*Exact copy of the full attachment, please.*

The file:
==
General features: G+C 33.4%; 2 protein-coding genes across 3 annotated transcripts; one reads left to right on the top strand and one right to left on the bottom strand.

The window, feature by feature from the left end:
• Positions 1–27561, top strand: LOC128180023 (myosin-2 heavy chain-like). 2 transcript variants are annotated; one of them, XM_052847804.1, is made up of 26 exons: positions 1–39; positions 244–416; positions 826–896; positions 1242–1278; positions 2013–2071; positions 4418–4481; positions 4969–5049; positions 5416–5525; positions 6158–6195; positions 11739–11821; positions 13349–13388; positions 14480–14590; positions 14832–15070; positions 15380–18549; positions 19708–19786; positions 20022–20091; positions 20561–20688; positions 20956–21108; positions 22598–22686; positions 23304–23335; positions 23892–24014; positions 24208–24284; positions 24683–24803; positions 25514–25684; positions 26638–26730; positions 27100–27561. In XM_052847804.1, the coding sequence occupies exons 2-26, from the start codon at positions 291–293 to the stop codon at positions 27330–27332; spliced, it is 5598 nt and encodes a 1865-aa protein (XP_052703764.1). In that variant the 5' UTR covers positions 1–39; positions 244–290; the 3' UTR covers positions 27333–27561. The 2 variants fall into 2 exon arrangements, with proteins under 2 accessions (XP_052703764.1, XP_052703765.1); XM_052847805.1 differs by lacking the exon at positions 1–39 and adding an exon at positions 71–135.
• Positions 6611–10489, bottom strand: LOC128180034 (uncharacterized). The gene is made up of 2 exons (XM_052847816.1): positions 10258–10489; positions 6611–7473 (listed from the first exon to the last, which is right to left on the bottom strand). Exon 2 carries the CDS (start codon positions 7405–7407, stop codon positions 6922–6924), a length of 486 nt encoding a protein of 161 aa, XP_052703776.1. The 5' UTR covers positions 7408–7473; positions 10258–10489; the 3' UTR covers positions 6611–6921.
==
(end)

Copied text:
General features: G+C 33.4%; 2 protein-coding genes across 3 annotated transcripts; one reads left to right on the top strand and one right to left on the bottom strand.

The window, feature by feature from the left end:
• Positions 1–27561, top strand: LOC128180023 (myosin-2 heavy chain-like). 2 transcript variants are annotated; one of them, XM_052847804.1, is made up of 26 exons: positions 1–39; positions 244–416; positions 826–896; positions 1242–1278; positions 2013–2071; positions 4418–4481; positions 4969–5049; positions 5416–5525; positions 6158–6195; positions 11739–11821; positions 13349–13388; positions 14480–14590; positions 14832–15070; positions 15380–18549; positions 19708–19786; positions 20022–20091; positions 20561–20688; positions 20956–21108; positions 22598–22686; positions 23304–23335; positions 23892–24014; positions 24208–24284; positions 24683–24803; positions 25514–25684; positions 26638–26730; positions 27100–27561. In XM_052847804.1, the coding sequence occupies exons 2-26, from the start codon at positions 291–293 to the stop codon at positions 27330–27332; spliced, it is 5598 nt and encodes a 1865-aa protein (XP_052703764.1). In that variant the 5' UTR covers positions 1–39; positions 244–290; the 3' UTR covers positions 27333–27561. The 2 variants fall into 2 exon arrangements, with proteins under 2 accessions (XP_052703764.1, XP_052703765.1); XM_052847805.1 differs by lacking the exon at positions 1–39 and adding an exon at positions 71–135.
• Positions 6611–10489, bottom strand: LOC128180034 (uncharacterized). The gene is made up of 2 exons (XM_052847816.1): positions 10258–10489; positions 6611–7473 (listed from the first exon to the last, which is right to left on the bottom strand). Exon 2 carries the CDS (start codon positions 7405–7407, stop codon positions 6922–6924), a length of 486 nt encoding a protein of 161 aa, XP_052703776.1. The 5' UTR covers positions 7408–7473; positions 10258–10489; the 3' UTR covers positions 6611–6921.